King was granted a trade-mark in the US for the word “Candy“, but only for uses in video games and clothing. King had previously obtained protection for numerous other trade-marks which included the word “Candy”, but the word was always incorporated into a larger title or design as in “Candy Crush“, or “Candy Crush Saga“. Since these previous trade-marks also had a design component, tests for confusion would also have to take into account the stylistic elements as well as the words used. The newly granted “Candy” trade-mark is a pure word mark, imposing no limitations on font, colour, or arrangement. This new mark potentially allows King to limit any use of the word “Candy” in video games and clothing. Previously, King would only be able to stop competitors and knockoffs who named their products and designed their logos in a sufficiently similar manner to King’s that would cause confusion. Now, King can use their registration to oppose new registrations attempting to use the word “Candy” and the test for confusion in any related litigation becomes that much easier for King to prove.
King’s chief concern at this point seems to be the knockoff games appearing in various “app” stores looking to bait consumers by including popular key words in their titles and ride on the coattails of King’s success. This is precisely what the policy behind trade-mark law is intended to eliminate – consumer confusion about the source and quality of goods, and anti-competitive actions by rival companies abusing the goodwill generated by others. There have been many accusations of knockoff games across the Apple app store and Google Marketplace, and there have been moves to crack down on perceived knockoff apps by the companies in charge of these markets. An additional trade-mark will give King another tool to use against perceived free-riders.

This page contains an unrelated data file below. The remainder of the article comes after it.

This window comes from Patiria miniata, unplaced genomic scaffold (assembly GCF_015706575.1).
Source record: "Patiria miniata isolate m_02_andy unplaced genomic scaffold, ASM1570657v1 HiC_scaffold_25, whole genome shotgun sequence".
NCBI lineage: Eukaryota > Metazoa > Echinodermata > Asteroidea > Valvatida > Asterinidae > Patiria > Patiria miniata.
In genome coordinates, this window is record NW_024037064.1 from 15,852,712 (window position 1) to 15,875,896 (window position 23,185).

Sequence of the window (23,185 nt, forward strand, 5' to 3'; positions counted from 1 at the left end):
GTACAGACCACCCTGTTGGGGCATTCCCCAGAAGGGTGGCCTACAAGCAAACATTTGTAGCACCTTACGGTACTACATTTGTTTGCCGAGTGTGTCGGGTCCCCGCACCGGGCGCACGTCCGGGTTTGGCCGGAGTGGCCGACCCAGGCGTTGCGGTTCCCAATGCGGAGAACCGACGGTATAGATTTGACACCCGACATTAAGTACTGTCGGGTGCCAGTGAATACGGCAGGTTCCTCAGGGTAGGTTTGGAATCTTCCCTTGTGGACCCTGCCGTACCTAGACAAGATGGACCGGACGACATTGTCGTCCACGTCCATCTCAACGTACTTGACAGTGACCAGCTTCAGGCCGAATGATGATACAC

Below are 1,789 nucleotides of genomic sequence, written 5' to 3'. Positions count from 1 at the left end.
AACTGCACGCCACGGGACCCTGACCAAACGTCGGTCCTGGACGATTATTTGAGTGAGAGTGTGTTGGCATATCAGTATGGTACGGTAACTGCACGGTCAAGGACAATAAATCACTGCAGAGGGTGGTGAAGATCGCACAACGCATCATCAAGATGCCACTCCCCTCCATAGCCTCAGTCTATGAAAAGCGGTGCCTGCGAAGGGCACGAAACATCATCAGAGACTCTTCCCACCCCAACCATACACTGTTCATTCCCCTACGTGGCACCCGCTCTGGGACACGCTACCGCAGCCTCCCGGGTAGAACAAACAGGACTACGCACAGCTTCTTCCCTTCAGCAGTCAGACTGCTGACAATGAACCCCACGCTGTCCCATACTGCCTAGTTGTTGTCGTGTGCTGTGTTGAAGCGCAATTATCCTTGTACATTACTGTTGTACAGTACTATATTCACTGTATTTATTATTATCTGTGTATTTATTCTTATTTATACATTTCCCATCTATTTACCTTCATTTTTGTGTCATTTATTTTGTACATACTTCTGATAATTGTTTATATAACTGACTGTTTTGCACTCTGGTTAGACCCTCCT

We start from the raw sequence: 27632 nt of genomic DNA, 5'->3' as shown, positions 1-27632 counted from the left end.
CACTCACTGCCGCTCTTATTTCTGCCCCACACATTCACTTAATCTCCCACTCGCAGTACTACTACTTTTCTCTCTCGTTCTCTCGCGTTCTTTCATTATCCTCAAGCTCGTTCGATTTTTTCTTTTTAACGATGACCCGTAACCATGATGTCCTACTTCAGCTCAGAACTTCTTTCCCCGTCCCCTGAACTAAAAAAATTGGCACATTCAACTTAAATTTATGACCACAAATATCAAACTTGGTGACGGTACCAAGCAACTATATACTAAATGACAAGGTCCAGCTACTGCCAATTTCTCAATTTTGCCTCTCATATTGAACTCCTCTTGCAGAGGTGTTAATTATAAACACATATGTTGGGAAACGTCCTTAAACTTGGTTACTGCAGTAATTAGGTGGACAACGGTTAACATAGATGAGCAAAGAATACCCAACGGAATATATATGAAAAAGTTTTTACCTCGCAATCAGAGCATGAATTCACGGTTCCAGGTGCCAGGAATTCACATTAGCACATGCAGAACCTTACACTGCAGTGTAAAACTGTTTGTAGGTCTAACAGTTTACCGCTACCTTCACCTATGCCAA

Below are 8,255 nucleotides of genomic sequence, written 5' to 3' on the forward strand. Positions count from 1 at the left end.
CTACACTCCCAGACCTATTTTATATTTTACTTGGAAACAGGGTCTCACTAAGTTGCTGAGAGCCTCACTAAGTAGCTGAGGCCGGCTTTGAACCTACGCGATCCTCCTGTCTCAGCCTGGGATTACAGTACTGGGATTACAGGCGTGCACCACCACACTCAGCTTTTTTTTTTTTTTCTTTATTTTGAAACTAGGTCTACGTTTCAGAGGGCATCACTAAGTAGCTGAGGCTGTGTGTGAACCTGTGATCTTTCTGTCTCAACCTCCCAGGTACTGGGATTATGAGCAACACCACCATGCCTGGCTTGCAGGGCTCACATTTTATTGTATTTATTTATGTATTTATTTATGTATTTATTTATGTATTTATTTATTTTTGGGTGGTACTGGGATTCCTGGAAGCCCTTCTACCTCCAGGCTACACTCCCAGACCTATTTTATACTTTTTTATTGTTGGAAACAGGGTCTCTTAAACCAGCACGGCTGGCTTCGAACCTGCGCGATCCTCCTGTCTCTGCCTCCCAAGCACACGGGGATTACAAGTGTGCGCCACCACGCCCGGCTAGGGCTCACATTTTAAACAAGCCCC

Why Are People Worried?
The two key concerns by critics are the perceived immediate effects and long term implications of such a registration. The short-term concerns related to granting King a registration for “Candy” is their new-found ability to limit the use of this regular, every-day word by others. While King’s ability to limit its use might hinge on whether the word is being used in the areas of video games or clothing, there is still a concern that it could be abused. Some fear that the practice of aggressive enforcement of patent and copyright protections could spill over into the field of trade-marks, leading to “trade-mark trolls” looking to exploit them. In my opinion, this eventuality seems unlikely as a fundamental difference between trade-mark and the other areas of intellectual property is that the trade-mark protection regime operates as a “use-it-or-lose-it” system. This limitation reduces the likelihood of non-practicing entities accumulating marks for the purpose of suing for infringement or for requesting licensing fees.
Some are also worried about what King’s mark means in the long-term; to what extent will we be seeing further registrations of individual, ordinary words without a design element? From a policy perspective, is it wise for intellectual property offices to grant registrations for everyday and dictionary words even if they have acquired some distinctiveness through use? Does King’s mark provide too much protection at the expense of limiting the market? Given King’s success in obtaining a trade-mark for “Candy”, it may be likely that other similar trade-mark registrations could be on their way. While this is not the first time that registrations for everyday words have been granted, there is something about this registration that leaves a bittersweet taste.
Alex Buonassisi is an IPilogue Editor and a JD Candidate at the University of British Columbia.